Primers and PCR conditions

DNA from antral biopsy samples and suspensions of H. pylori colonies were purified using the QIAamp DNA mini kit (Qiagen, Germany). The forward [glmM-F (5′-AAGCTTTTAGGGGTGTTAGGGGTTT-3′)] and reverse [glmM-R (5′-AAGCTTACTTTCTAACACTAAC GC-3′)] primers (Lu et al., 1999Lu JJ, Perng CL, Shyu RY et al. (1999) Comparison of five PCR methods for detection of Helicobacter pylori DNA in gastric tissues. J Clin Microbiol 37:772–774.) amplify a region of the glmM gene (formerly ureC) of H. pylori to yield a 294 bp PCR product. The thermal cycling was as follows: 35 cycles of denaturation at 93 °C for 1 min, 1 min at an annealing temperature of 55 °C, and a 1 min extension step at 72 °C (Lu et al., 1999Lu JJ, Perng CL, Shyu RY et al. (1999) Comparison of five PCR methods for detection of Helicobacter pylori DNA in gastric tissues. J Clin Microbiol 37:772–774.).

PCR-based amplification and RFLP analysis of PCR amplicons

For PCR-RFLP analysis, the ureC gene was amplified using the forward ureC-U (5′- AAG AAG TCA AAA ACG CCC CAA AAC -3′) and reverse ureC-L (5′- CTT ATC CCC ATG CAC GAT ATT CCC -3′) primers to yield a PCR product size of 1169 bp (Li et al., 1997Li C, Ha T, Chi DS et al. (1997) Differentiation of Helicobacter pylori strains directly from gastric biopsy specimens by PCR-based restriction fragment length polymorphism analysis without culture. J Clin Microbiol 35:3021–3025.). The PCR cycling consisted of the following steps: a denaturation step at 94 °C for 5 min, 45 cycles at 94 °C for 45 s, 59 °C for 30 s, 72 °C for 1 min 30 s, and a final extension step at 72 °C for 10 min (Andreson et al., 2007Andreson H, Sillakivi T, Peetsalu M et al. (2007) Persistence of Helicobacter pylori infection in patients with peptic ulcer perforation. Scand J Gastroenterol 42:324–329.). Ten microliters of PCR product was restricted with the restriction enzyme HhaI (Fermentas, Lithuania) according to the manufacturer's instructions.

Statistical analysis

Statistical analysis was performed using the statistical software program SPSS 12.00 (SPSS, Chicago, IL, USA). Relationships among the prevalence of H. pylori in children and the RFLP types with clinical outcomes were analyzed using Fisher's exact and Pearson's χ 2 tests. A p value < 0.05 is statistically significant.

Results

Of the 101 patients analyzed, 58 (57.4%) were experiencing abdominal pain, 22 (21.8%) had growth retardation, 12 (11.9%) had bloody vomit and/or blood in stools, 8 (7.9%) were vomiting, and 1 (1%) was diagnosed with anemia. Endoscopic findings revealed antral nodularity, antral hyperemia, hyperemia in duodenal mucosa, duodenal ulcers and gastric ulcers in 54.5%, 12.9%, 23.8%, 3% and 5.9% of cases, respectively.

Culture and PCR results

Helicobacter pylori was detected in antral gastric biopsies by culture, PCR and histology in 30.7%, 66.3% and 63.2% of patients, respectively (Table 1). All H. pylori isolates examined generated the expected 294 bp fragment of the glmM gene (Figure 1). Patients 13 to 18 years of age showed the highest prevalence of infection (75.8%), while children 4 to 6 years of age had the lowest prevalence (40%) (Table 2). There was no statistically significant difference in the prevalence of H. pylori between males (66.7%, 32/48) and females (67.9%, 36/53). H. pylori was detected by PCR in 76.4% (42/55) of cases presenting with antral nodularity, 46.2% (6/13) presenting with antral hyperemia, 50% (12/24) presenting with hyperemia in duodenal mucosa, 66.7% (2/3) presenting with duodenal ulcers and 83.3% (5/6) presenting with gastric ulcers (Table 3). Statistical analysis was not performed because the number of cases for a particular symptom or diagnosis was relatively small. However, the number of cases of recurring abdominal pain and antral nodularity were relatively high. H. pylori was detected in 68.9% (40/58) of cases reporting recurring abdominal pain, but no correlation was found between the prevalence of H. pylori infection with recurring abdominal pain and that with antral nodularity.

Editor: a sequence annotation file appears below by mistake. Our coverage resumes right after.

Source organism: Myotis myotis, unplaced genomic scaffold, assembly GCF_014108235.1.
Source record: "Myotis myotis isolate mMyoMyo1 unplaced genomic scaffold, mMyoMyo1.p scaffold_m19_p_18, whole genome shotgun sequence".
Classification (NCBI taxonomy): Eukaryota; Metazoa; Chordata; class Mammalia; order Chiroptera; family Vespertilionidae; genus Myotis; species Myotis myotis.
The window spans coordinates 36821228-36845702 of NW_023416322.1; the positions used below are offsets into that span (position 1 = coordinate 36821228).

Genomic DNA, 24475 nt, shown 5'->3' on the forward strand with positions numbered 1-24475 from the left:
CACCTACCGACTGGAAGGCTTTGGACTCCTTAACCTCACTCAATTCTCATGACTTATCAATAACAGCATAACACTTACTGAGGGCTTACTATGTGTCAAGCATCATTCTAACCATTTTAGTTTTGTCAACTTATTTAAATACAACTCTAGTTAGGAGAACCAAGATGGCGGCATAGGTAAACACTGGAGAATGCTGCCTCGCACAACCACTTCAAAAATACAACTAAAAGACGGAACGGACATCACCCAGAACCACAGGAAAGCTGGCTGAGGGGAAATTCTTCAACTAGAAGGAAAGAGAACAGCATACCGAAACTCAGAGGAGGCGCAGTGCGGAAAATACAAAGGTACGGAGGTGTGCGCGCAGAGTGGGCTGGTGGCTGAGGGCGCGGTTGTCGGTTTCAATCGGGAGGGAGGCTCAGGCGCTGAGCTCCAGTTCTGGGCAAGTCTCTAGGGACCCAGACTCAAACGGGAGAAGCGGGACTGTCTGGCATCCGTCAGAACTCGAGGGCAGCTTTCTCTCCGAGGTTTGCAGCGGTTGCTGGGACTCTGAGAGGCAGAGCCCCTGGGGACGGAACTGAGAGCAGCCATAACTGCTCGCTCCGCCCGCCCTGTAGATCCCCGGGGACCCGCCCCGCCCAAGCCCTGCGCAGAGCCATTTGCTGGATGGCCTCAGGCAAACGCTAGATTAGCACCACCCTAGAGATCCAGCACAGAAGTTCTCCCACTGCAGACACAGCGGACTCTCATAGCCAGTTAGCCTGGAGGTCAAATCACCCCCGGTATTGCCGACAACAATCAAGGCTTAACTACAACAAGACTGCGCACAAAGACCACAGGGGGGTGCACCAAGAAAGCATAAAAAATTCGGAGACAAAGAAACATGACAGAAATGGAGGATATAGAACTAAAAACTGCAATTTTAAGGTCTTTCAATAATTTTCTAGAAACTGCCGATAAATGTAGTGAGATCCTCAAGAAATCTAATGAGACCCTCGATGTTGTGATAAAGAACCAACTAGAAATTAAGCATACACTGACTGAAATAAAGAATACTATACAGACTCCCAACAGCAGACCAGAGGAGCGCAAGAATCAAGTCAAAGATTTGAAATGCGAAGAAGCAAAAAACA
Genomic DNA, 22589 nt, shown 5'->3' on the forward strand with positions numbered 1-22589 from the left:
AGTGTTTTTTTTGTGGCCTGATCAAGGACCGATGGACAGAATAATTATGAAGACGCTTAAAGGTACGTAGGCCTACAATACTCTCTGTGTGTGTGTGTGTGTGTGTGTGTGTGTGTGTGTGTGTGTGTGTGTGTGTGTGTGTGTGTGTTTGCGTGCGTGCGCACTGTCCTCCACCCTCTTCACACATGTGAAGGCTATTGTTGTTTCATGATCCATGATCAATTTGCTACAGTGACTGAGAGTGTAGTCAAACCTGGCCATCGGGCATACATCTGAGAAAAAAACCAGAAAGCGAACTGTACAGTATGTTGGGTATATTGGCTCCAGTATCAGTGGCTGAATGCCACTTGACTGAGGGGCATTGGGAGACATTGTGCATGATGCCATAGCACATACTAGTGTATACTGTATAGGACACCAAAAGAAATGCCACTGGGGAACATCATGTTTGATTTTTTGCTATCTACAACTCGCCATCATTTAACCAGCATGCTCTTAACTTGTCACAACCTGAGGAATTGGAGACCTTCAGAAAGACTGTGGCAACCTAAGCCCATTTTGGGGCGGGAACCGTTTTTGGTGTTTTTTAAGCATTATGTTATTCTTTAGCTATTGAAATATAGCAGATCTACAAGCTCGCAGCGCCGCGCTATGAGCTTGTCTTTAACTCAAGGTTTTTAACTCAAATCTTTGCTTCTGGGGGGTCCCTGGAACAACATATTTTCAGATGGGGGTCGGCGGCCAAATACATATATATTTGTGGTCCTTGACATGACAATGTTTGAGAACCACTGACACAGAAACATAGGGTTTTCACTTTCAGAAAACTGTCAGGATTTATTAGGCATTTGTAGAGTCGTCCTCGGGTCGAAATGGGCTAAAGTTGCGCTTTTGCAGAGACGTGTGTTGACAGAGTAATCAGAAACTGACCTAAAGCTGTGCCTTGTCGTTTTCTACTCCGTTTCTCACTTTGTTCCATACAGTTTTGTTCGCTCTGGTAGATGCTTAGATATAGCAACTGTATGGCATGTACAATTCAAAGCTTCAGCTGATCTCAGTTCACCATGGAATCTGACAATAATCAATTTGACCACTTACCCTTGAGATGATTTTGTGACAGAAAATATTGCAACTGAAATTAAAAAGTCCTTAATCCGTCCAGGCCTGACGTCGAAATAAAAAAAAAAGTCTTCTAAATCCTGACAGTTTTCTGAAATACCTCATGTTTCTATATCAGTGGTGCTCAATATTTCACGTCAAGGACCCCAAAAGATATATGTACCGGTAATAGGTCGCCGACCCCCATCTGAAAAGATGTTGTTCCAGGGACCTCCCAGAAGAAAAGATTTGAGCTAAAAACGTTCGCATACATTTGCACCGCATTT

Table 1
Prevalence of H. pylori as determined by culture, PCR and histopathological findings.
Figure 1
An agarose gel of PCR products of H. pylori isolates from antral biopsy specimens (M: DNA Ladder (100 bp), P: H. pylori positive control, N: negative control, 1–8: H. pylori positive samples).
Table 2
H. pylori prevalence according to different age groups.
Table 3
Prevalence of H. pylori isolates in children according to endoscopic findings as detected by PCR.

Histopathology results

Six cases were excluded because of insufficient tissue for histopathological examination. Of the remaining 95 antrum biopsy samples, histological examination showed that 60 (63.2%) were positive for H. pylori. Pathological analysis of the biopsy material showed that intestinal metaplasia was present in only a single child (a 13-year old male) who also had chronic gastritis and was H. pylori positive. None of the cases presented with gastric atrophy.

RFLP analysis results

PCR amplification of H. pylori DNA using the ureC primer set produced an amplicon of the expected size (1169 bp) for all H. pylori isolates examined. The RFLP analysis of our isolates revealed a low heterogeneity among isolates. Table 4 shows the distribution of H. pylori RFLP types. Four profiles (types I, II, III and IV) were identified (Figure 2). From the cases with antral nodularity, types I (44.8%) and III (27.6%) were the predominant strains while types II and IV were detected at in lower numbers (10.4% and 17.2%, respectively). From cases presenting with peptic ulcers, only type III H. pylori was detected.

Table 4
RFLP types of 31 clinical H. pylori isolates obtained after digestion with HhaI enzyme.
Figure 2
PCR-RFLP analysis of H. pylori isolates using restriction enzymes in agarose gel (2.5% w/v) (M: 100 bp DNA ladder, lanes I, II, III and IV: RFLP band profiles).

Only two isolates from culture were obtained from the 4 to 6 year old age group; one was RFLP type I and the other type II. In the 7 to 12 year old age group (17 isolates positive by culture), 47% of isolates were type I (8/17), 5.9% type II (1/17), 35.3% type III (6/17) and 11.8% type IV (2/17). In addition, both types I and III were detected in 33.3% (4/12) of 13 to 18 year olds. Likewise, types II and IV were detected in the same percentage of children (16.7%, 2/12) within this age group (Table 5). However, due to the relatively small number of children with peptic ulcers, the statistical analysis required to associate RFLP types with this medical condition could not be performed. No relationship was identified between RFLP type and antral nodularity in the present work (p > 0.05).